Aspects of calcium nutrition to limit plant physiological disorders

Napier D.R. ; Combrink N.J.J. (2006)

Conference Paper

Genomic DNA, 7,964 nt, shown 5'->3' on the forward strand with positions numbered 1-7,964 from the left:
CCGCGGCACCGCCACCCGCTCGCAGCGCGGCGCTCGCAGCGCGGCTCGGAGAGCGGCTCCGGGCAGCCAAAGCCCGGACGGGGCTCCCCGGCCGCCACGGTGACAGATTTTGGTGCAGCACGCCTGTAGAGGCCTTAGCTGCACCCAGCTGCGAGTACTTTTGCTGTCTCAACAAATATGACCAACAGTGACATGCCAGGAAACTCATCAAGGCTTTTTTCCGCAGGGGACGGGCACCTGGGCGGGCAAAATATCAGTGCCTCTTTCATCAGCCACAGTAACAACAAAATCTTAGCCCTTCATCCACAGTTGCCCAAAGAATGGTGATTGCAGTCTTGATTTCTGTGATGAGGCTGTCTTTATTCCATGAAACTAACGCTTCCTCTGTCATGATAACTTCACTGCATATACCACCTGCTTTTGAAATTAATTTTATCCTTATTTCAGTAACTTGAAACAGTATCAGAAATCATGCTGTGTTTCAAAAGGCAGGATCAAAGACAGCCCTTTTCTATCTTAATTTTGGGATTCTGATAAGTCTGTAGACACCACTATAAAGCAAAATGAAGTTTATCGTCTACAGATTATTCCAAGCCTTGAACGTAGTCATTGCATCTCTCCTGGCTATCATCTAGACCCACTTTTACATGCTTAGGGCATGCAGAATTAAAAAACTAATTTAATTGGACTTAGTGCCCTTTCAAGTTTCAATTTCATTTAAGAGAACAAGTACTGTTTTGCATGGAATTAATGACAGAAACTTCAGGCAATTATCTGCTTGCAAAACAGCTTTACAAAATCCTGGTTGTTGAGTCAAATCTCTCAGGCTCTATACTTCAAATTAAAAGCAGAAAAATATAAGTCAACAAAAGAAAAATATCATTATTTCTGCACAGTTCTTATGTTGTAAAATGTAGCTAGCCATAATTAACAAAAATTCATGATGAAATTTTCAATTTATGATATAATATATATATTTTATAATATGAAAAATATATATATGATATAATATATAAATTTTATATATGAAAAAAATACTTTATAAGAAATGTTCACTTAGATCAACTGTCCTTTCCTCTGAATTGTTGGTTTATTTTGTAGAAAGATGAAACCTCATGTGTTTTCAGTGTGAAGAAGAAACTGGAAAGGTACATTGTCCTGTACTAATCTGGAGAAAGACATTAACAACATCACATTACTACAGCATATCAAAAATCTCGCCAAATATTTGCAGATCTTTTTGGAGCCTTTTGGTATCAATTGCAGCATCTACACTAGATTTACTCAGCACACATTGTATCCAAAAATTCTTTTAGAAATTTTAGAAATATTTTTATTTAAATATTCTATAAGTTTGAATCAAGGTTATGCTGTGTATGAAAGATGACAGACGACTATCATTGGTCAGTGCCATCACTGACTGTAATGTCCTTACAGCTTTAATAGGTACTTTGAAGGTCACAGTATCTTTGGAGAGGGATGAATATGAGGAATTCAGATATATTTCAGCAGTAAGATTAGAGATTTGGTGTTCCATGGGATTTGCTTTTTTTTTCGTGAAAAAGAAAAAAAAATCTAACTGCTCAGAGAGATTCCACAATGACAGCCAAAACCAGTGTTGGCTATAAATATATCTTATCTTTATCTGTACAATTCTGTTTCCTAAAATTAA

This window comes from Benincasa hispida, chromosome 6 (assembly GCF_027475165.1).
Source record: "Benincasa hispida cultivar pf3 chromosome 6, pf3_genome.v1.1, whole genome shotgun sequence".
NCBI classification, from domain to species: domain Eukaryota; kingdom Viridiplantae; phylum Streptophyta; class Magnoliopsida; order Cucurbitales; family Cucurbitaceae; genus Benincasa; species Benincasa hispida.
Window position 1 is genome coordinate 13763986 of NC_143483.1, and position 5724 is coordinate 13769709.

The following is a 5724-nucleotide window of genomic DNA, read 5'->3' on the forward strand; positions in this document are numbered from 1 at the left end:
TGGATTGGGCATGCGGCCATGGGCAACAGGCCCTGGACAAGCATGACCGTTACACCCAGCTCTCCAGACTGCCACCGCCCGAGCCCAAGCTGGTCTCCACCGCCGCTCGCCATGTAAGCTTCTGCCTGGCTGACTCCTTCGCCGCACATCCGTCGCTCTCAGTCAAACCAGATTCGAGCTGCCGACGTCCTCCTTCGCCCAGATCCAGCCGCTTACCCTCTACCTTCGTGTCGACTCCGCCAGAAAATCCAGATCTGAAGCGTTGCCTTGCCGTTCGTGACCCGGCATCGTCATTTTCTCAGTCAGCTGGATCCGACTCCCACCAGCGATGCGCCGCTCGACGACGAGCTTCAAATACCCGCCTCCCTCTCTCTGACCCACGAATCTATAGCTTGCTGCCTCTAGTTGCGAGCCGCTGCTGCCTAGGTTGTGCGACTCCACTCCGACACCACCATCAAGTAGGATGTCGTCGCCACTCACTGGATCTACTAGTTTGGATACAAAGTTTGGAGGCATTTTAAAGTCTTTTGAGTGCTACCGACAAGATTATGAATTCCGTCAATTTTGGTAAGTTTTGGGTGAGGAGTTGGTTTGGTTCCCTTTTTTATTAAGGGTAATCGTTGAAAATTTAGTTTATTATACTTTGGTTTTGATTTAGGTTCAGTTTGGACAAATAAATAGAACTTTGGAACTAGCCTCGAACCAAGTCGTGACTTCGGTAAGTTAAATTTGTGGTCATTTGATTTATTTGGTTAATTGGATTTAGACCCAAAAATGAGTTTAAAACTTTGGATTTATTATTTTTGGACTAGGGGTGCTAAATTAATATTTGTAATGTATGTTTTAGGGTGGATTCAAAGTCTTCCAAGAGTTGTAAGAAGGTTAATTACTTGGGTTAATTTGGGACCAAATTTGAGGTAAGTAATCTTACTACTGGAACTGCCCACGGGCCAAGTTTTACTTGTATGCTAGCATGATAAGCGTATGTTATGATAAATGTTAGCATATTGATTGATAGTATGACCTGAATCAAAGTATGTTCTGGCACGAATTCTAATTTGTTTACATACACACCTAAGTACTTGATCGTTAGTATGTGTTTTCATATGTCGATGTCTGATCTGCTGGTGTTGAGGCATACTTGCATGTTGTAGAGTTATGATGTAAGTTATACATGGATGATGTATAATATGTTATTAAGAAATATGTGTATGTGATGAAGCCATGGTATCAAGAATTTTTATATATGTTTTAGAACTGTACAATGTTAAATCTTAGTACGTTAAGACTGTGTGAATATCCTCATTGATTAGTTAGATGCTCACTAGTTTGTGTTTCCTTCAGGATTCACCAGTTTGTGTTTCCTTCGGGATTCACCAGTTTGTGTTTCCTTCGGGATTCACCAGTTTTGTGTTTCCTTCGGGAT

Problems with calcium (Ca) nutrition are often first noticed as disorders within rapidly developing, low-transpiring plant organs. More severe Ca deficiencies will be noticed in other plant organs and growth parameters as well. In order to prevent these disorders, such as blossom-end-rot (BER) in tomatoes, peppers and melons, tip-burn in lettuce, bitter pit in apples, internal browning (IB) in pineapples, twins in pineapples, internal brown fleck in potatoes and many other Ca-related disorders, it is important to understand the functions as well as all the conditions that may affect the uptake and translocation of Ca within the plant. Since Ca is needed to strengthen cell walls and to maintain membrane integrity, Ca deficiencies lead to the collapse of cells, resulting in tissue enzymatic browning, caused by polyphenol oxidase and peroxidase enzymes, as well as tissue susceptibility to secondary infections, such as Phytophthora spp., Erwinia spp. and Botrytis spp. Leaky membranes may also lead to chlorophyll losses or water-soaked areas. Since Ca ions are passively taken up by the roots with water and transported in the xylem with the transpiration stream, any factor affecting the uptake of water, such as climatic conditions, root functioning, salinity and so on, will affect the uptake of Ca. Several conditions may enhance the development of Ca-related disorders and may be grouped as: insufficient Ca uptake by the plant due to inadequate root-zone moisture, low available soil Ca and cation imbalances in the soil or fertigation solution, poor root growth and saline root zones; inadequate Ca distribution to low transpiring, rapidly developing plant organs due to poor xylem development, high transpiration rates in leaf canopies and low night-time root pressures; intraplant factors such as strong carbohydrate sinks, high growth rates and auxin and enzyme activities; and cultivar differences. Some practical aspects of Ca nutrition, with special reference to pineapple, are also discussed.

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